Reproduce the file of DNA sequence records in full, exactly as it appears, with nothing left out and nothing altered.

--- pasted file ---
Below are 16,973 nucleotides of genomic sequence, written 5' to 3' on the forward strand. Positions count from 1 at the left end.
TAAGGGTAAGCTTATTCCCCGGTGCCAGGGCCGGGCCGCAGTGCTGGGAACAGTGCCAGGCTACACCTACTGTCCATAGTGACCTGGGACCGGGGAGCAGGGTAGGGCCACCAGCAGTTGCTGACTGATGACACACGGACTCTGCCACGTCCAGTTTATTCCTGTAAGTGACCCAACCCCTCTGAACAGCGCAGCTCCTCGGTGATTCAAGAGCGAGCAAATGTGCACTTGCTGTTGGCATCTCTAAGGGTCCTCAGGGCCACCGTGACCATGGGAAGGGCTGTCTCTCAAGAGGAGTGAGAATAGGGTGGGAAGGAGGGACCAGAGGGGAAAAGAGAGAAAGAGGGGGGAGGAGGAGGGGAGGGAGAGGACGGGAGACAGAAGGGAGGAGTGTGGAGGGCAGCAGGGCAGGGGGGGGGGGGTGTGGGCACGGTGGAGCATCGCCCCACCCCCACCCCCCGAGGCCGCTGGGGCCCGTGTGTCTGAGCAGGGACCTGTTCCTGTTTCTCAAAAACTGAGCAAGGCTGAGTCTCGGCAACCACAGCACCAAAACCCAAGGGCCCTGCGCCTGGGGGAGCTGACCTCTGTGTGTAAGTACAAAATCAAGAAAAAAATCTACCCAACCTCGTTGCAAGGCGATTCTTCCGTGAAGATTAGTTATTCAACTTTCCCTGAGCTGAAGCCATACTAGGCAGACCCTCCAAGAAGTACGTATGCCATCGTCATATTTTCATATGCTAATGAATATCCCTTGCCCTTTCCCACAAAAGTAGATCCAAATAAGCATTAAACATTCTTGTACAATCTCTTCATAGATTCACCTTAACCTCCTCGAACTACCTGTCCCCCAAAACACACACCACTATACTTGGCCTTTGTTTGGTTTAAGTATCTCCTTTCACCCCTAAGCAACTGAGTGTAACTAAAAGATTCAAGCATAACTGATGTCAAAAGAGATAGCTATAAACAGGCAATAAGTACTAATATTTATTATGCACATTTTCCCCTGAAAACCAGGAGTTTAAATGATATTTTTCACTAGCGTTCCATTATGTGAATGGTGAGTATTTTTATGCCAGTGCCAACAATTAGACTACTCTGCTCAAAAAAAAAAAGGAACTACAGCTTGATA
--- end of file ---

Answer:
Below are 16,973 nucleotides of genomic sequence, written 5' to 3' on the forward strand. Positions count from 1 at the left end.
TAAGGGTAAGCTTATTCCCCGGTGCCAGGGCCGGGCCGCAGTGCTGGGAACAGTGCCAGGCTACACCTACTGTCCATAGTGACCTGGGACCGGGGAGCAGGGTAGGGCCACCAGCAGTTGCTGACTGATGACACACGGACTCTGCCACGTCCAGTTTATTCCTGTAAGTGACCCAACCCCTCTGAACAGCGCAGCTCCTCGGTGATTCAAGAGCGAGCAAATGTGCACTTGCTGTTGGCATCTCTAAGGGTCCTCAGGGCCACCGTGACCATGGGAAGGGCTGTCTCTCAAGAGGAGTGAGAATAGGGTGGGAAGGAGGGACCAGAGGGGAAAAGAGAGAAAGAGGGGGGAGGAGGAGGGGAGGGAGAGGACGGGAGACAGAAGGGAGGAGTGTGGAGGGCAGCAGGGCAGGGGGGGGGGGGTGTGGGCACGGTGGAGCATCGCCCCACCCCCACCCCCCGAGGCCGCTGGGGCCCGTGTGTCTGAGCAGGGACCTGTTCCTGTTTCTCAAAAACTGAGCAAGGCTGAGTCTCGGCAACCACAGCACCAAAACCCAAGGGCCCTGCGCCTGGGGGAGCTGACCTCTGTGTGTAAGTACAAAATCAAGAAAAAAATCTACCCAACCTCGTTGCAAGGCGATTCTTCCGTGAAGATTAGTTATTCAACTTTCCCTGAGCTGAAGCCATACTAGGCAGACCCTCCAAGAAGTACGTATGCCATCGTCATATTTTCATATGCTAATGAATATCCCTTGCCCTTTCCCACAAAAGTAGATCCAAATAAGCATTAAACATTCTTGTACAATCTCTTCATAGATTCACCTTAACCTCCTCGAACTACCTGTCCCCCAAAACACACACCACTATACTTGGCCTTTGTTTGGTTTAAGTATCTCCTTTCACCCCTAAGCAACTGAGTGTAACTAAAAGATTCAAGCATAACTGATGTCAAAAGAGATAGCTATAAACAGGCAATAAGTACTAATATTTATTATGCACATTTTCCCCTGAAAACCAGGAGTTTAAATGATATTTTTCACTAGCGTTCCATTATGTGAATGGTGAGTATTTTTATGCCAGTGCCAACAATTAGACTACTCTGCTCAAAAAAAAAAAGGAACTACAGCTTGATA